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Abstract

Significant differences in phytoplankton abundance developed in identical untreated 2.3 m3 enclosures maintained in a shallow fertile lake in Northern Italy. In the winter, cadmium, copper and mercury additions up to 100 µg/l caused marked reductions in phytoplankton biomass within 2 days. In summer zooplankton was found to be very sensitive to heavy metals whereas phytoplankton was not. This led to reduced grazing by zooplankton causing algae to proliferate. In winter, decreases in plankton biomass allowed accumulation of inorganic nutrients, again supporting larger algal populations. Of the three metals, mercury persisted for the shortest period in the water, accumulating in periphyton. Copper remained longest and was associated with suspended particulate material. Cadmium remained largely in solution. Heavy metal accumulation in sediment was not evident but may have been masked by high background concentrations.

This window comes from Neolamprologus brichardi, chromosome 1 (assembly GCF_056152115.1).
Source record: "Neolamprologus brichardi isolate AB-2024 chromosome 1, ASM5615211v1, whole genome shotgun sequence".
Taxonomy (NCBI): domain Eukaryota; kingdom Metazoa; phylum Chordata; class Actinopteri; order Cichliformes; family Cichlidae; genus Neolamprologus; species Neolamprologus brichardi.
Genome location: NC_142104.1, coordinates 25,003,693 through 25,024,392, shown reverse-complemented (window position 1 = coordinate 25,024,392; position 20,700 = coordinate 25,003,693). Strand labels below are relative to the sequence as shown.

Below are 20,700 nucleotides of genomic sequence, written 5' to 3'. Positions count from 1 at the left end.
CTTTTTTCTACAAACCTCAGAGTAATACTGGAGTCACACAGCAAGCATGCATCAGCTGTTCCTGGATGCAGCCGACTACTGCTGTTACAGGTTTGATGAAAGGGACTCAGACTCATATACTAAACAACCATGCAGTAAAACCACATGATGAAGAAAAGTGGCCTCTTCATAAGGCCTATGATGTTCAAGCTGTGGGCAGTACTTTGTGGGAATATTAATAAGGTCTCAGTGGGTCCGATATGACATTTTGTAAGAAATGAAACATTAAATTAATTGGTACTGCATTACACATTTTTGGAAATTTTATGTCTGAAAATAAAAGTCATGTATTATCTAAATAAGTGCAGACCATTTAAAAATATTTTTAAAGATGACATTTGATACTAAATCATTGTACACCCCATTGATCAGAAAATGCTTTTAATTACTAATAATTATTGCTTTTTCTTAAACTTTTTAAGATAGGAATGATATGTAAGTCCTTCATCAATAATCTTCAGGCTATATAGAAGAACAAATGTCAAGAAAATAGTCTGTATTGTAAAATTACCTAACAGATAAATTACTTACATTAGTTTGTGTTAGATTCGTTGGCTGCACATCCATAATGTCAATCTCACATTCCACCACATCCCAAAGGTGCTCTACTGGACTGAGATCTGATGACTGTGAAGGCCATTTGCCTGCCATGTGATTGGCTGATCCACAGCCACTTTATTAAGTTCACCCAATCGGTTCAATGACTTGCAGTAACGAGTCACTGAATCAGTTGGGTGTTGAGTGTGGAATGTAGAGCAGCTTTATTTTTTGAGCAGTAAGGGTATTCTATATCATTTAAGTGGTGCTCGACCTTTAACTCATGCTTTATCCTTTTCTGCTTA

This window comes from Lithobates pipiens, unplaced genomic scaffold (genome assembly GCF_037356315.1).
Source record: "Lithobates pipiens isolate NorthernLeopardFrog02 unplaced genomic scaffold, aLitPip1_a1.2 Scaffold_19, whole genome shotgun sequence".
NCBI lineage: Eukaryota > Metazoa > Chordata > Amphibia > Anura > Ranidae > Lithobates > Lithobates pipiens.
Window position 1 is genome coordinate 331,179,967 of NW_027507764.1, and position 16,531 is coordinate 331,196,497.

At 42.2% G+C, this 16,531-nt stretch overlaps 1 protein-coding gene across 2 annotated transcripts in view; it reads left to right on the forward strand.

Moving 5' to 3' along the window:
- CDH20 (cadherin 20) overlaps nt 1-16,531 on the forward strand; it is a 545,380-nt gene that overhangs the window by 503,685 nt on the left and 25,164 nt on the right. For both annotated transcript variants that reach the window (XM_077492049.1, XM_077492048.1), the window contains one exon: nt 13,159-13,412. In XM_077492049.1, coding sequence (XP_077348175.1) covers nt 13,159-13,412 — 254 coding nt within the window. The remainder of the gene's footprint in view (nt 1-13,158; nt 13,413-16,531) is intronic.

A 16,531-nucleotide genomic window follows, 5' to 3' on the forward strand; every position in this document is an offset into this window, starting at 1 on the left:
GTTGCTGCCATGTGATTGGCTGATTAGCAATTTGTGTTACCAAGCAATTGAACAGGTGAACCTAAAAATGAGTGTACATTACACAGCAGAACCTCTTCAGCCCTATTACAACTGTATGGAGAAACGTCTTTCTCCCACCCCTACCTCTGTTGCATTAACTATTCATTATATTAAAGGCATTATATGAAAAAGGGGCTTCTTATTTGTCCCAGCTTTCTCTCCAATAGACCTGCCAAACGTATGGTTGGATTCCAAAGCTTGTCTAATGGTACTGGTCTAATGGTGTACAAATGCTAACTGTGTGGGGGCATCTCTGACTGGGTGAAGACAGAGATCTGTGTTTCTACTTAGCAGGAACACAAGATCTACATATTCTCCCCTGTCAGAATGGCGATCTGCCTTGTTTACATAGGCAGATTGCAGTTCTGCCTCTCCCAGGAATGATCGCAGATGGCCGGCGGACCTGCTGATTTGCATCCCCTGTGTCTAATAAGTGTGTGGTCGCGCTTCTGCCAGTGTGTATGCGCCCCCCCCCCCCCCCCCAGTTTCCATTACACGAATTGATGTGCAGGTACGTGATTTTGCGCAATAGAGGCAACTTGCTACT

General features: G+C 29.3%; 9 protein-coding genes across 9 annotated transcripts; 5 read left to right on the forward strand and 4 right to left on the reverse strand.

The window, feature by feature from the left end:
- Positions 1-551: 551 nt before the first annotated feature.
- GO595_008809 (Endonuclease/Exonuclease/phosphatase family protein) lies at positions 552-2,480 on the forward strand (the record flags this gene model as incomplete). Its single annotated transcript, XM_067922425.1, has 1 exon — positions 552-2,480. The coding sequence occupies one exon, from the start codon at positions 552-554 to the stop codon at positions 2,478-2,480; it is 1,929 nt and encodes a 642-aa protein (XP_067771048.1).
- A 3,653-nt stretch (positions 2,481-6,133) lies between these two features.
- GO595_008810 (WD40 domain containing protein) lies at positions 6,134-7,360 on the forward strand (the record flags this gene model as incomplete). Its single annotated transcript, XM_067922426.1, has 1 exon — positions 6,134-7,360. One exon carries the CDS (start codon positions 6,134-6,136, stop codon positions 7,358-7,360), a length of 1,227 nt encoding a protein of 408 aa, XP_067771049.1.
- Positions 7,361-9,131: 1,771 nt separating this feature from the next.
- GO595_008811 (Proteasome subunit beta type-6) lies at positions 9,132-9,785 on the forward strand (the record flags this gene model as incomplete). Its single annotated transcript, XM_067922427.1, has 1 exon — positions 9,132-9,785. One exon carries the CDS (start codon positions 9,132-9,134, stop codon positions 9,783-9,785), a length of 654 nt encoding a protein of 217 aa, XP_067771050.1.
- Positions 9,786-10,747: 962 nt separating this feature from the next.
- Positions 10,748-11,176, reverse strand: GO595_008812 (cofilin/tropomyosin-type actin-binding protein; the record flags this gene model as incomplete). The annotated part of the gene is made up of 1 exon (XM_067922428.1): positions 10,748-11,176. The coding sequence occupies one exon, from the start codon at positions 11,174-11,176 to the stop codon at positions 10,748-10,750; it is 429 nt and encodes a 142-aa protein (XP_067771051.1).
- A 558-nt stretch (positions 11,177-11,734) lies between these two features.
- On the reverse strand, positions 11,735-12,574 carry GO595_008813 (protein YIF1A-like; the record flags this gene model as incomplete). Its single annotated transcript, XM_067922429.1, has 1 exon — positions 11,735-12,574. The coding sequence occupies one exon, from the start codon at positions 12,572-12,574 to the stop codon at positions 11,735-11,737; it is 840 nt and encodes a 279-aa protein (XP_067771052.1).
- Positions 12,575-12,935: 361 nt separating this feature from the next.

Additional information

Authors: KERRISON P H, University of East Anglia, Norwich (GB);ANNONI D, University of East Anglia, Norwich (GB);ZARINI S, University of East Anglia, Norwich (GB);RAVERA O, University of East Anglia, Norwich (GB);MOSS B, JRC Ispra Estab. (IT)
Bibliographic Reference: Article: Journal Plankton Research, Vol. 10 (1988) No. 4, pp. 779-812
Record Number: 198910666 / Last updated on: 1994-12-01
Category: PUBLICATION
Original language: en
Available languages: en